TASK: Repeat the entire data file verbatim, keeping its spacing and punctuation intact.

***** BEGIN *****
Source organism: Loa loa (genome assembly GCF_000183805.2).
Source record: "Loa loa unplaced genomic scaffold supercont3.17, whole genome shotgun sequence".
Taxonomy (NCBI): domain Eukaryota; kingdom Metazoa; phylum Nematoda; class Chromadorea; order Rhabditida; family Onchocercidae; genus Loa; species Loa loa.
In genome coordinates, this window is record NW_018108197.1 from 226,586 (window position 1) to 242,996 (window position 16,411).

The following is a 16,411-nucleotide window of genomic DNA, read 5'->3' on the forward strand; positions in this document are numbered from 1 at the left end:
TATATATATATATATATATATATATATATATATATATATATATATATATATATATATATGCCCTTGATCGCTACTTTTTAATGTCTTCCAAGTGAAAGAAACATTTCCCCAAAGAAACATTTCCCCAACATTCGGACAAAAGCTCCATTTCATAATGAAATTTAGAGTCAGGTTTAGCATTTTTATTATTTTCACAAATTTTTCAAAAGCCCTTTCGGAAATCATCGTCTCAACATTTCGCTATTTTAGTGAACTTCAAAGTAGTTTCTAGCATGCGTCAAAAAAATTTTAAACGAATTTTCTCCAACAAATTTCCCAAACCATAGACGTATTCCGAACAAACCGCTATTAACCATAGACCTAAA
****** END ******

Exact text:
Source organism: Loa loa (genome assembly GCF_000183805.2).
Source record: "Loa loa unplaced genomic scaffold supercont3.17, whole genome shotgun sequence".
Taxonomy (NCBI): domain Eukaryota; kingdom Metazoa; phylum Nematoda; class Chromadorea; order Rhabditida; family Onchocercidae; genus Loa; species Loa loa.
In genome coordinates, this window is record NW_018108197.1 from 226,586 (window position 1) to 242,996 (window position 16,411).

The following is a 16,411-nucleotide window of genomic DNA, read 5'->3' on the forward strand; positions in this document are numbered from 1 at the left end:
TATATATATATATATATATATATATATATATATATATATATATATATATATATATATATGCCCTTGATCGCTACTTTTTAATGTCTTCCAAGTGAAAGAAACATTTCCCCAAAGAAACATTTCCCCAACATTCGGACAAAAGCTCCATTTCATAATGAAATTTAGAGTCAGGTTTAGCATTTTTATTATTTTCACAAATTTTTCAAAAGCCCTTTCGGAAATCATCGTCTCAACATTTCGCTATTTTAGTGAACTTCAAAGTAGTTTCTAGCATGCGTCAAAAAAATTTTAAACGAATTTTCTCCAACAAATTTCCCAAACCATAGACGTATTCCGAACAAACCGCTATTAACCATAGACCTAAA